1. Immunology and Inflammation
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TLR5 participates in the TLR4 receptor complex and promotes MyD88-dependent signaling in environmental lung injury

  1. Salik Hussain
  2. Collin G Johnson
  3. Joseph Sciurba
  4. Xianglin Meng
  5. Vandy P Stober
  6. Caini Liu
  7. Jaime M Cyphert-Daly
  8. Katarzyna Bulek
  9. Wen Qian
  10. Alma Solis
  11. Yosuke Sakamachi
  12. Carol S Trempus
  13. Jim J Aloor
  14. Kym M Gowdy
  15. W Michael Foster
  16. John W Hollingsworth
  17. Robert M Tighe
  18. Xiaoxia Li
  19. Michael B Fessler
  20. Stavros Garantziotis  Is a corresponding author
  1. National Institute of Environmental Health Sciences, United States
  2. West Virginia University, United States
  3. Baylor College of Medicine, United States
  4. North Carolina State University, United States
  5. First Affiliated Hospital of Harbin Medical University, China
  6. Lerner Research Institute, Cleveland Clinic Foundation, United States
  7. Duke University Medical Center, United States
  8. Jagiellonian University, Poland
  9. East Carolina University Brody School of Medicine, United States
Research Article
Cite this article as: eLife 2020;9:e50458 doi: 10.7554/eLife.50458
10 figures and 2 additional files

Figures

Figure 1 with 2 supplements
TLR5 deficiency ameliorates the inflammatory lung response to systemic LPS at 24 hr after exposure.

(A) Hematoxylin-Eosin staining of lung sections demonstrates LPS-induced lung injury is ameliorated in Tlr5-deficient (Tlr5-/-) mice. (B) Cellular lung inflammation and lung lavage protein levels are decreased in Tlr5-deficient (Tlr5-/-) mice. (C) Real time quantitative PCR analysis of inflammatory cytokines shows a significant decrease in Tlr5-deficient (Tlr5-/-) mice. N = 5–8 mice per group, experiment repeated twice. (D) Lung lavage cytokine analysis confirms a significant decrease in inflammatory cytokines after ultrapure LPS exposure in Tlr5-deficient (Tlr5-/-) mice. Note absent response in Tlr4-/- and Tlr4/5-/-. N = 4–7 mice per group. Data are represented as mean ± s.e.m. and were analyzed by unpaired t test with Welch's correction *p<0.05 ** p<0.01 and ***p<0.001.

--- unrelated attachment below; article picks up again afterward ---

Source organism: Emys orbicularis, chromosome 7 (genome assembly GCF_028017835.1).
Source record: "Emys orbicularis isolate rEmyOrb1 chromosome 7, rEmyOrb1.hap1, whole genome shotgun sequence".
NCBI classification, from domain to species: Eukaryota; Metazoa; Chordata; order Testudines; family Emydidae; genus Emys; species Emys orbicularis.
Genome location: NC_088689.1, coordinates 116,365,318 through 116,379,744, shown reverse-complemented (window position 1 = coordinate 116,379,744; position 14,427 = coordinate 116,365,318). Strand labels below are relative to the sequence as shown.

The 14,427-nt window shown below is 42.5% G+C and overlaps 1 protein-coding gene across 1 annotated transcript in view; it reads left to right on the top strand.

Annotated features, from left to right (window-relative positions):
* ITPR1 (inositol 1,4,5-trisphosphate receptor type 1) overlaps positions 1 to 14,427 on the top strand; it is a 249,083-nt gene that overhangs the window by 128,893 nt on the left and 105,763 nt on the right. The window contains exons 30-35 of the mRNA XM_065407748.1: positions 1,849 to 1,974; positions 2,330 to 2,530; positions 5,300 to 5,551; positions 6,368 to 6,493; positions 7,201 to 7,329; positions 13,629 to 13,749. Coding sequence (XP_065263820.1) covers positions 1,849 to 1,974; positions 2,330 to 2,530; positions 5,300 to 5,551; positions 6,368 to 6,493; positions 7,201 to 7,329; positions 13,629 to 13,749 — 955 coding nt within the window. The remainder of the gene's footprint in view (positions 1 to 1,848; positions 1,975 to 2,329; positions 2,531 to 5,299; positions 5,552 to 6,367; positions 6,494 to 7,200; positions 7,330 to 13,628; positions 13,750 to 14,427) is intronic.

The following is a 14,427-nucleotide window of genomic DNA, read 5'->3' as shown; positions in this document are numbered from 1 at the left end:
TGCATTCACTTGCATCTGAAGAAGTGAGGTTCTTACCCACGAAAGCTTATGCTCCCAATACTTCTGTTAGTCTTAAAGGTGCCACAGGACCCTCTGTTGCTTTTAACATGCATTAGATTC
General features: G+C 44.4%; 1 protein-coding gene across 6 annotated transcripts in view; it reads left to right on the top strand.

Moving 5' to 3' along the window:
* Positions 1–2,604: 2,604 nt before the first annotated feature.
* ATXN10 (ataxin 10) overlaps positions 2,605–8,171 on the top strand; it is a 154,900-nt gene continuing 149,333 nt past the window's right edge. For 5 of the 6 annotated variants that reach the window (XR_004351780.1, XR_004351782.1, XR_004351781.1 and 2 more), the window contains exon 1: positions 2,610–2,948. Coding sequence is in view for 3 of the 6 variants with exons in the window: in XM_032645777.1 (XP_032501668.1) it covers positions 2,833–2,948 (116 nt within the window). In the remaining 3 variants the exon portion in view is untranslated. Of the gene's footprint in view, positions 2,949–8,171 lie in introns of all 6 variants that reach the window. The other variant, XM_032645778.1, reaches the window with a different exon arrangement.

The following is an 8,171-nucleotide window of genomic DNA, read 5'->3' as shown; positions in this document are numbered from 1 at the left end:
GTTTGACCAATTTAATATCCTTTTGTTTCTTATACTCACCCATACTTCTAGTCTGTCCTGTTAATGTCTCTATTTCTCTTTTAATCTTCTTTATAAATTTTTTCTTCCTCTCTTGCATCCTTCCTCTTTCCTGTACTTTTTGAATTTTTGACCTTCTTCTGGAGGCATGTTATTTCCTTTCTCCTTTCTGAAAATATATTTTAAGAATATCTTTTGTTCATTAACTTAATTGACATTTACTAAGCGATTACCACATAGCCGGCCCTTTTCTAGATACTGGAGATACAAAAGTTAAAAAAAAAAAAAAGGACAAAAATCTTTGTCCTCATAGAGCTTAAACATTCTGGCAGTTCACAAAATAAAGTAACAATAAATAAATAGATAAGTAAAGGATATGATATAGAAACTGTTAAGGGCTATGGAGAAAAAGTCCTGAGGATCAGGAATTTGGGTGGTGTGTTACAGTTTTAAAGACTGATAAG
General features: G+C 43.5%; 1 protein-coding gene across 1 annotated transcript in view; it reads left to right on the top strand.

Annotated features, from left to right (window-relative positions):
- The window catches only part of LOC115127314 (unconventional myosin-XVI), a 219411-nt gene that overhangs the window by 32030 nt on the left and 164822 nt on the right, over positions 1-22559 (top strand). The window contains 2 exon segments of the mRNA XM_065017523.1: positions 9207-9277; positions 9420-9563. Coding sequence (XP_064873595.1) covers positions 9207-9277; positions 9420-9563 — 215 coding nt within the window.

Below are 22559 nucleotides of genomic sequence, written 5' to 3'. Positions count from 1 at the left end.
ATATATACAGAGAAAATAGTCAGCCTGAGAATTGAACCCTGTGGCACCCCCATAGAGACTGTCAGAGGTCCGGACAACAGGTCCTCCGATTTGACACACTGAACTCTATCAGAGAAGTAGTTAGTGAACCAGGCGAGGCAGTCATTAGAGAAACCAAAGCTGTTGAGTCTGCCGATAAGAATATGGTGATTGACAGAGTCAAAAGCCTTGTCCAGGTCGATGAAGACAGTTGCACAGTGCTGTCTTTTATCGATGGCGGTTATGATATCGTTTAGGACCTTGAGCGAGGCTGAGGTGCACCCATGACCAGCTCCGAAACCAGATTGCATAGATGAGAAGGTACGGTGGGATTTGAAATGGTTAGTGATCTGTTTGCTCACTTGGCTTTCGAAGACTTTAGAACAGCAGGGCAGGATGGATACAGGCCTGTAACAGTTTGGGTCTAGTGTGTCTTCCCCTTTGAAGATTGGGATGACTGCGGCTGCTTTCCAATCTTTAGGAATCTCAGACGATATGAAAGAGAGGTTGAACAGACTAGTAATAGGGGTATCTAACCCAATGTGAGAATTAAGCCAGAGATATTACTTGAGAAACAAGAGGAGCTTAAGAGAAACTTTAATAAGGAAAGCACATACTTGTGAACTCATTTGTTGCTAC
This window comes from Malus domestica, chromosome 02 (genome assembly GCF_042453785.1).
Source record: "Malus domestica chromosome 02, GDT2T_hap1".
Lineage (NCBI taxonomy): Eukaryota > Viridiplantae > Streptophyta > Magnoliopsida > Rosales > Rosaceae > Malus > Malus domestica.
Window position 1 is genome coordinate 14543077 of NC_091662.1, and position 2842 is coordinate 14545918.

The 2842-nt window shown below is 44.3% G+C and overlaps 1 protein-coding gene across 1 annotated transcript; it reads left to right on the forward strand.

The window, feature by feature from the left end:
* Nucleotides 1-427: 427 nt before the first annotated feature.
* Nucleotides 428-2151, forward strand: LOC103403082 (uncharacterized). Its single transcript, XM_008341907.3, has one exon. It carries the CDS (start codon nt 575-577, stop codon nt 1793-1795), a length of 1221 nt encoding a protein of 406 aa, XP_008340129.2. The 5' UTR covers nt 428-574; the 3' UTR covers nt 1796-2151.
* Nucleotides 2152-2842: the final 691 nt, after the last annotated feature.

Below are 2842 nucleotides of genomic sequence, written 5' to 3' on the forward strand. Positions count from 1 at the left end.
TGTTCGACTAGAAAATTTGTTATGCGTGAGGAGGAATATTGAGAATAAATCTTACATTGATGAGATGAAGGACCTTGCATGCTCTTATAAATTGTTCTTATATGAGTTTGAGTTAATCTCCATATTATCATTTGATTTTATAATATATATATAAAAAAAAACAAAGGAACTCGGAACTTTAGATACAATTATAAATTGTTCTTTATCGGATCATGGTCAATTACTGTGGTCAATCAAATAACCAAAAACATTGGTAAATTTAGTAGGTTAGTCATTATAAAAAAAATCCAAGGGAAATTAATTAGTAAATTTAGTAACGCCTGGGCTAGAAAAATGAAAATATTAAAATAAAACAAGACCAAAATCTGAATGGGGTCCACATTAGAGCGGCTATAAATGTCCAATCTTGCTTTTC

Figure 1—figure supplement 1
TLR5 deficiency ameliorates the inflammatory response to LPS exposure.
Figure 1—figure supplement 2
Immune gene expression profiling dependent on TLR5 after ultrapure LPS exposure.
TLR5 deficiency ameliorates the in vivo inflammatory response to inhaled O3.

(A) TNF-α and IL-6 levels in the lung lavage fluid of Tlr5-deficient (Tlr5-/-) or Tlr5-competent (Tlr5+/+) mice 24 hr after receiving 3 ppm O3 for 3 hr by inhalation. n = 14 mice for Tlr5+/+ and n = 12 mice for Tlr5-/-, experiment repeated twice. (B) Airway physiology measurement (total respiratory resistance Rrs, tissue damping G and tissue elastance H) to indicated doses of methacholine challenge measured with flexiVent in Tlr5-deficient (Tlr5-/-) or Tlr5-competent (Tlr5+/+) mice 24 hr after 2ppm O3 or air (FA) exposure. n = 6 for Tlr5-/-FA and Tlr5-/-O3 and n = 7 for Tlr5+/+FA and TLlr5+/+O3, experiment repeated three times. Data are represented as mean ± s.e.m. and were analyzed by unpaired t test with Welch's correction *p<0.05 and **p<0.01 between Tlr5+/+ and Tl r5-/- mice exposed to O3.

TLR5 deficiency ameliorates the in vivo and in vitro inflammatory and airway constrictive response to ultrapure short-fragment hyaluronan (sHA).

(A) Real time quantitative PCR gene expression of TNF-α and IL-6 in the lung tissues of Tlr5-deficient (TLR5-/-) or Tlr5-competent (Tlr5+/+) mice 6 hr after exposure to vehicle (PBS) or 50 µl of 3 mg/ml short fragment HA. n = 5 for Tlr5-/-PBS and Tlr5-/-sHA and n = 6 for Tlr5+/+PBS and Tlr5+/+sHA. Experiment repeated once. (B) Airway physiology measurement (tissue damping G and tissue elastance H) to indicated doses of methacholine challenge measured with flexiVent 2 hr after exposure to vehicle (PBS) or 2 mg/ml sHA. n = 5 for Tlr5-/-PBS and Tlr5-/-sHA and n = 6 for TlrR5+/+PBS and Tlr5+/+sHA, experiment repeated twice. (C). Constriction measurement of tracheal rings of C57Bl/6J mice (N = 4–6 per condition), incubated in vitro with sHA, which is known to cause hyperresponsiveness to methacholine and then treated with indicated doses of methacholine. Note that deficiency in Tlr4 and Tlr5 abolishes the tracheal ring response to hyaluronan to levels similar with Myd88 deficiency, suggesting that Tlr4 and Tlr5 play non-redundant roles in hyaluronan-Myd88 signaling. Baseline responsiveness to methacholine is not different between these strains (bottom panel C). Data are represented as mean ± s.e.m. and were analyzed by unpaired t test with Welch's correction (panel A) or ANOVA with Tukey’s post-hoc analysis (panels B and C) *p<0.05 and *p<0.01 between groups.

Figure 4 with 1 supplement
TLR5 participates in TLR4-mediated inflammation in humans.